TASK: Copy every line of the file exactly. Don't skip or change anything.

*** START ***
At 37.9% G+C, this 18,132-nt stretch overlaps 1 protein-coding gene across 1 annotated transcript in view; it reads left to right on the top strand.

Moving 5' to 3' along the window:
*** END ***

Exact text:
At 37.9% G+C, this 18,132-nt stretch overlaps 1 protein-coding gene across 1 annotated transcript in view; it reads left to right on the top strand.

Moving 5' to 3' along the window: